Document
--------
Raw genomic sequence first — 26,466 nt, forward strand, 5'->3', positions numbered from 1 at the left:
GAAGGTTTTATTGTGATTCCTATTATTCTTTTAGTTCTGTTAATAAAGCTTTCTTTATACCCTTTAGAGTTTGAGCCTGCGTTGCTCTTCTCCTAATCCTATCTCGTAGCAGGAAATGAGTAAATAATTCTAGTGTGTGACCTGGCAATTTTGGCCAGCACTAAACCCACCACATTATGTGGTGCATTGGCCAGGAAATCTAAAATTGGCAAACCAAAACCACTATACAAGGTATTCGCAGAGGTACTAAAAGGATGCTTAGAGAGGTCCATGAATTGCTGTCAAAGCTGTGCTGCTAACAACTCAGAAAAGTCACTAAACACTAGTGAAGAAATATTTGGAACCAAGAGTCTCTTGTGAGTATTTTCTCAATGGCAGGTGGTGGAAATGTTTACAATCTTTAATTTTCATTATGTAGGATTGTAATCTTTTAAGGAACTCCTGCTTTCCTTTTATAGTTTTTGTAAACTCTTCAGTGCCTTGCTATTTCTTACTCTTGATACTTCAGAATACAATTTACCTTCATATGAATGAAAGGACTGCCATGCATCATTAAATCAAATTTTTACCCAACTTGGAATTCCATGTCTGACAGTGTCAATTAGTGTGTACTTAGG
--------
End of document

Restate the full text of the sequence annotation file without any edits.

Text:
Raw genomic sequence first — 26,466 nt, forward strand, 5'->3', positions numbered from 1 at the left:
GAAGGTTTTATTGTGATTCCTATTATTCTTTTAGTTCTGTTAATAAAGCTTTCTTTATACCCTTTAGAGTTTGAGCCTGCGTTGCTCTTCTCCTAATCCTATCTCGTAGCAGGAAATGAGTAAATAATTCTAGTGTGTGACCTGGCAATTTTGGCCAGCACTAAACCCACCACATTATGTGGTGCATTGGCCAGGAAATCTAAAATTGGCAAACCAAAACCACTATACAAGGTATTCGCAGAGGTACTAAAAGGATGCTTAGAGAGGTCCATGAATTGCTGTCAAAGCTGTGCTGCTAACAACTCAGAAAAGTCACTAAACACTAGTGAAGAAATATTTGGAACCAAGAGTCTCTTGTGAGTATTTTCTCAATGGCAGGTGGTGGAAATGTTTACAATCTTTAATTTTCATTATGTAGGATTGTAATCTTTTAAGGAACTCCTGCTTTCCTTTTATAGTTTTTGTAAACTCTTCAGTGCCTTGCTATTTCTTACTCTTGATACTTCAGAATACAATTTACCTTCATATGAATGAAAGGACTGCCATGCATCATTAAATCAAATTTTTACCCAACTTGGAATTCCATGTCTGACAGTGTCAATTAGTGTGTACTTAGG